Technical Paper

Development and Validation of Age-Dependent FE Human Models of a Mid-Sized Male Thorax

The increasing number of people over 65 years old (YO) is an important research topic in the area of impact biomechanics, and finite element (FE) modeling can provide valuable support for related research. There were three objectives of this study: (1) Estimation of the representative age of the previously documented Ford Human Body Model (FHBM)~an FE model which approximates the geometry and mass of a mid-sized male, (2) Development of FE models representing two additional ages, and (3) Validation of the resulting three models to the extent possible with respect to available physical tests. Specifically, the geometry of the model was compared to published data relating rib angles to age, and the mechanical properties of different simulated tissues were compared to a number of published aging functions. The FHBM was determined to represent a 53-59 YO mid-sized male. The aforementioned aging functions were used to develop FE models representing two additional ages: 35 and 75 YO.
Technical Paper

Comparison of PMHS, WorldSID, and THOR-NT Responses in Simulated Far Side Impact

Injury to the far side occupant has been demonstrated as a significant portion of the total trauma in side impacts. The objective of the study was to determine the response of PMHS in far side impact configurations, with and without generic countermeasures, and compare responses to the WorldSID and THOR dummies. A far side impact buck was designed for a sled test system that included a center console and three-point belt system. The buck allowed for additional options of generic countermeasures including shoulder or thorax plates or an inboard shoulder belt. The entire buck could be mounted on the sled in either a 90-degree (3-o'clock PDOF) or a 60-degree (2-o'clock PDOF) orientation. A total of 18 tests on six PMHS were done to characterize the far side impact environment at both low (11 km/h) and high (30 km/h) velocities. WorldSID and THOR-NT tests were completed in the same configurations to conduct matched-pair comparisons.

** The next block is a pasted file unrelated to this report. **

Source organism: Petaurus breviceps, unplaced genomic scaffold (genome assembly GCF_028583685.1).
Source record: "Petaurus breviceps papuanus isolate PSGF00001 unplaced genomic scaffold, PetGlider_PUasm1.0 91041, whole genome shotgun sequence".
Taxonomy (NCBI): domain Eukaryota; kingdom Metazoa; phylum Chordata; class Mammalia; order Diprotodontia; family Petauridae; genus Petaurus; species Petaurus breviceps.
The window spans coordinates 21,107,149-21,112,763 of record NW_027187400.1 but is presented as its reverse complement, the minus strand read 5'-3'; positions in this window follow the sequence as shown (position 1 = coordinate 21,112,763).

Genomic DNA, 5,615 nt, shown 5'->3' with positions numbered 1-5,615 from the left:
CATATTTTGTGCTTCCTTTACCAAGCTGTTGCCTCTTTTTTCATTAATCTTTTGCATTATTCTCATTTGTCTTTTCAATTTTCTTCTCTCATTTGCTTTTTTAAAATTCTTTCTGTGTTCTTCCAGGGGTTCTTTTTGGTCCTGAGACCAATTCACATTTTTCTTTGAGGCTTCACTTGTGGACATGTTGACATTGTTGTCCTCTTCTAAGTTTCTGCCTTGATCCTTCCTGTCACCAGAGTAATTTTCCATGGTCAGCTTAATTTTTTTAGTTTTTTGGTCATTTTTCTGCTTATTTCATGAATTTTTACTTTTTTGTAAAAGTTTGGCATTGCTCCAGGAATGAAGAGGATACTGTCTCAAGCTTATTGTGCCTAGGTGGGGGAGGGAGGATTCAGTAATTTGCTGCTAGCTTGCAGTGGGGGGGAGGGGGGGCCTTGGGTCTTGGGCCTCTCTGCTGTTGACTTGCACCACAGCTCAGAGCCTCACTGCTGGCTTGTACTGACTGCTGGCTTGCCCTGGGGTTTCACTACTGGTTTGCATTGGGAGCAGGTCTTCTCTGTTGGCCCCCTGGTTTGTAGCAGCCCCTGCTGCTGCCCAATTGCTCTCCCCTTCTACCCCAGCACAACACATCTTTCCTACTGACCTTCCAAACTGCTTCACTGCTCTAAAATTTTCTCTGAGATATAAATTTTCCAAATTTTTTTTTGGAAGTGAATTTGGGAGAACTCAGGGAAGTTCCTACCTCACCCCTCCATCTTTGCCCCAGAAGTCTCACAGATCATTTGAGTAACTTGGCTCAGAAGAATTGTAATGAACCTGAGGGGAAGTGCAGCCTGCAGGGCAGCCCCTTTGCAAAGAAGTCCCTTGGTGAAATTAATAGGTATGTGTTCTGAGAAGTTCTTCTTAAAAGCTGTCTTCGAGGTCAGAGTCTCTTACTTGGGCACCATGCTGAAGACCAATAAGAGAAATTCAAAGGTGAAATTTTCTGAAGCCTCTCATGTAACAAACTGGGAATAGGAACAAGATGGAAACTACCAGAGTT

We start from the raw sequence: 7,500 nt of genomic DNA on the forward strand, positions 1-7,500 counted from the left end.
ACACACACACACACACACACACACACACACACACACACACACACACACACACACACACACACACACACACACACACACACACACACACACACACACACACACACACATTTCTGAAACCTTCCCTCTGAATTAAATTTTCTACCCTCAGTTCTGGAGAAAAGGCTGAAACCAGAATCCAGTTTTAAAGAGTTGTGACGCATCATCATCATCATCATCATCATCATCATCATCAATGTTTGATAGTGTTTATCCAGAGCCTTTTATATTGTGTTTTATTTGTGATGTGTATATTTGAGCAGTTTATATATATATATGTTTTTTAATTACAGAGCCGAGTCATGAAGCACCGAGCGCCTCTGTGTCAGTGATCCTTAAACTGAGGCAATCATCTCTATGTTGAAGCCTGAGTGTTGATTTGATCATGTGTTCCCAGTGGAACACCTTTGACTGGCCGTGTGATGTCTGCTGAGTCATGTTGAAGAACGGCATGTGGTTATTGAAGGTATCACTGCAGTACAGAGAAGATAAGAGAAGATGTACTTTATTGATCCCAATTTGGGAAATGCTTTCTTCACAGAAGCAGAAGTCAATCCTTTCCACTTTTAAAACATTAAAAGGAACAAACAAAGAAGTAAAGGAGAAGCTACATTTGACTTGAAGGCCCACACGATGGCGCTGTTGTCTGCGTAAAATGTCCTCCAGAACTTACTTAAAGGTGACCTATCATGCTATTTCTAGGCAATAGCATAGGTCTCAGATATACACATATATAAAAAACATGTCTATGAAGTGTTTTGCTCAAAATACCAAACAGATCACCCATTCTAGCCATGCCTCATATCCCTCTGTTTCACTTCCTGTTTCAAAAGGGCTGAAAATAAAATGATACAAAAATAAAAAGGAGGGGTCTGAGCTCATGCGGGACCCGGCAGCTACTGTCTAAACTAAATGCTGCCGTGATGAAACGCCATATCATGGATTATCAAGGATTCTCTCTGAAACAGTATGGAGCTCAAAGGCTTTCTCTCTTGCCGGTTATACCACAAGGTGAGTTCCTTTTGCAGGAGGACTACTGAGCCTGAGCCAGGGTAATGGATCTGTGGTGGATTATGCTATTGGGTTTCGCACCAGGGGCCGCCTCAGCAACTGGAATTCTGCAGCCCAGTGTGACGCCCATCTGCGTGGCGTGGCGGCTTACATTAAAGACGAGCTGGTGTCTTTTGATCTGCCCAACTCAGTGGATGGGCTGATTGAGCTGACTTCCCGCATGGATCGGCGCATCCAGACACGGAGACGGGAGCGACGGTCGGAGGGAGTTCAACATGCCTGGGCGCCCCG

Technical Paper

Analysis and Evaluation of the Biofidelity of the Human Body Finite Element Model in Lateral Impact Simulations According to ISO-TR9790 Procedures

The biofidelity of the Ford Motor Company human body finite element (FE) model in side impact simulations was analyzed and evaluated following the procedures outlined in ISO technical report TR9790. This FE model, representing a 50th percentile adult male, was used to simulate the biomechanical impact tests described in ISO-TR9790. These laboratory tests were considered as suitable for assessing the lateral impact biofidelity of the head, neck, shoulder, thorax, abdomen, and pelvis of crash test dummies, subcomponent test devices, and math models that are used to represent a 50th percentile adult male. The simulated impact responses of the head, neck, shoulder, thorax, abdomen, and pelvis of the FE model were compared with the PMHS (Post Mortem Human Subject) data upon which the response requirements for side impact surrogates was based. An overall biofidelity rating of the human body FE model was determined using the ISO-TR9790 rating method.
Technical Paper

Thoracic Response of Belted PMHS, the Hybrid III, and the THOR-NT Mid-Sized Male Surrogates in Low-Speed, Frontal Crashes

Injury to the thorax is the predominant cause of fatalities in crash-involved automobile occupants over the age of 65, and many elderly-occupant automobile fatalities occur in crashes below compliance or consumer information test speeds. As the average age of the automotive population increases, thoracic injury prevention in lower severity crashes will play an increasingly important role in automobile safety. This study presents the results of a series of sled tests to investigate the thoracic deformation, kinematic, and injury responses of belted post-mortem human surrogates (PMHS, average age 44 years) and frontal anthropomorphic test devices (ATDs) in low-speed frontal crashes. Nine 29 km/h (three PMHS, three Hybrid III 50th% male ATD, three THOR-NT ATD) and three 38 km/h (one PMHS, two Hybrid III) frontal sled tests were performed to simulate an occupant seated in the right front passenger seat of a mid-sized sedan restrained with a standard (not force-limited) 3-point seatbelt.